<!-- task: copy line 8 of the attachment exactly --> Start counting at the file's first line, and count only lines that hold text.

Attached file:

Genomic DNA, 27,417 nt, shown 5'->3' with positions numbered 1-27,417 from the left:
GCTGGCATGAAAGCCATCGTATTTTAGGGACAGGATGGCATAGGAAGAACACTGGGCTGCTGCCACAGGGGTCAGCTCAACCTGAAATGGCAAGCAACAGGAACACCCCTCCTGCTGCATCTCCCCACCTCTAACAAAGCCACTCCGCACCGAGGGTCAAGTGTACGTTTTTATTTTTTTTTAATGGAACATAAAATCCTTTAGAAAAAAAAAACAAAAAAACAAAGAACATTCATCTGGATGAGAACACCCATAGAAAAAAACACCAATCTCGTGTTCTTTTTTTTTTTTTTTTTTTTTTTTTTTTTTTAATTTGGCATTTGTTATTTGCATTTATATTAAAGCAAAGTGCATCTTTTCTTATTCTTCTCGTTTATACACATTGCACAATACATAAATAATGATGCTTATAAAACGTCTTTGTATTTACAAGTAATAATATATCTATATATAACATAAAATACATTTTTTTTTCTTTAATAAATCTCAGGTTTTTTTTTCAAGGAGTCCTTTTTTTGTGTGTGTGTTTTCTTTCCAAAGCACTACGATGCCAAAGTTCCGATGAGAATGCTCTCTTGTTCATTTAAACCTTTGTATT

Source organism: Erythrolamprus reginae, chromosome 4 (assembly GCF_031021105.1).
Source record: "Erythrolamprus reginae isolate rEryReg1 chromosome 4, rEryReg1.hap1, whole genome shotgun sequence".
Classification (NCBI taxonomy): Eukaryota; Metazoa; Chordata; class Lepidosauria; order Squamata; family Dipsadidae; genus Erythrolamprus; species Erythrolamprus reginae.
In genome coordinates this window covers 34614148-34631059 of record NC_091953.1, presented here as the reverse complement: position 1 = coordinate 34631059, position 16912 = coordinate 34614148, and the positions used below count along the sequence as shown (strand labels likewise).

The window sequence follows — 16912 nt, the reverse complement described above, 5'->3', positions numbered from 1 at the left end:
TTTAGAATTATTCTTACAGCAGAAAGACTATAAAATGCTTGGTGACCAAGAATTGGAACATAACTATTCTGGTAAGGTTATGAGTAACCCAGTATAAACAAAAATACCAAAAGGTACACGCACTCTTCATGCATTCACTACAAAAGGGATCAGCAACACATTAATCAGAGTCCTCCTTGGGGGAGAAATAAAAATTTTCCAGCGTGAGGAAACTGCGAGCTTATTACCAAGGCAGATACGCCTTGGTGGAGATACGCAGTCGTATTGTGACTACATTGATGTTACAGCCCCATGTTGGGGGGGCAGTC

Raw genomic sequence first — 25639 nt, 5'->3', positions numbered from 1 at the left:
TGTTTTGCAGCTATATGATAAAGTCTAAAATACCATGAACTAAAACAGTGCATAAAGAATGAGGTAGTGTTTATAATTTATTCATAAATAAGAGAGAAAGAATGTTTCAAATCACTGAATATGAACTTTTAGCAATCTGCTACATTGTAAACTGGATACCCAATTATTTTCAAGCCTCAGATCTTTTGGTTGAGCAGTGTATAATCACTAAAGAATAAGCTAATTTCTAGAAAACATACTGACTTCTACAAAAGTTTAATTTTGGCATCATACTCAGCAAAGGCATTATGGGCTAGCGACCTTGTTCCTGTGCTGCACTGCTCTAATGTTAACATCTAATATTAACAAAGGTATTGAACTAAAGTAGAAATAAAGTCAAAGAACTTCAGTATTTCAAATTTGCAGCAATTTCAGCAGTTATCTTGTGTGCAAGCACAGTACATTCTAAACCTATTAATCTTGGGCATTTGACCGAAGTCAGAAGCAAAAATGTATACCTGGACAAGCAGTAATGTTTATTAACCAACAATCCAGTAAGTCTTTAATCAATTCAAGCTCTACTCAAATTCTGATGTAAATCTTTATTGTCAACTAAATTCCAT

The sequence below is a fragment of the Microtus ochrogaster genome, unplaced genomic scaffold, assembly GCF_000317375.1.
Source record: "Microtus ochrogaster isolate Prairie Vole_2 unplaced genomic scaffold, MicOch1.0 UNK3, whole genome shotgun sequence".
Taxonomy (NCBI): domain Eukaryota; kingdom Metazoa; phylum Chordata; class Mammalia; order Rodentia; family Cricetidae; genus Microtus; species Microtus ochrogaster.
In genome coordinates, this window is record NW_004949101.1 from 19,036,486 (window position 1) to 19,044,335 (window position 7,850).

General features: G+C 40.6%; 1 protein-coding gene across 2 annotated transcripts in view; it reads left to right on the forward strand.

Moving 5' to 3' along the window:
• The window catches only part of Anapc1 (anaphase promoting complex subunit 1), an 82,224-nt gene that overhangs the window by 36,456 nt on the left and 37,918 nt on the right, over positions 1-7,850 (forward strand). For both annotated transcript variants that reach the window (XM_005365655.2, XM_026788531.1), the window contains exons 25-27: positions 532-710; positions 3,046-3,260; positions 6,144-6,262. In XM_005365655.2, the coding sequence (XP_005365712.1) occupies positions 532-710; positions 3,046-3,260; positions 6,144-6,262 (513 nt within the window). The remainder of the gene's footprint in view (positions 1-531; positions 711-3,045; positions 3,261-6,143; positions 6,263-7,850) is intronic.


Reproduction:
TTTAGAATTATTCTTACAGCAGAAAGACTATAAAATGCTTGGTGACCAAGAATTGGAACATAACTATTCTGGTAAGGTTATGAGTAACCCAGTATAAACAAAAATACCAAAAGGTACACGCACTCTTCATGCATTCACTACAAAAGGGATCAGCAACACATTAATCAGAGTCCTCCTTGGGGGAGAAATAAAAATTTTCCAGCGTGAGGAAACTGCGAGCTTATTACCAAGGCAGATACGCCTTGGTGGAGATACGCAGTCGTATTGTGACTACATTGATGTTACAGCCCCATGTTGGGGGGGCAGTC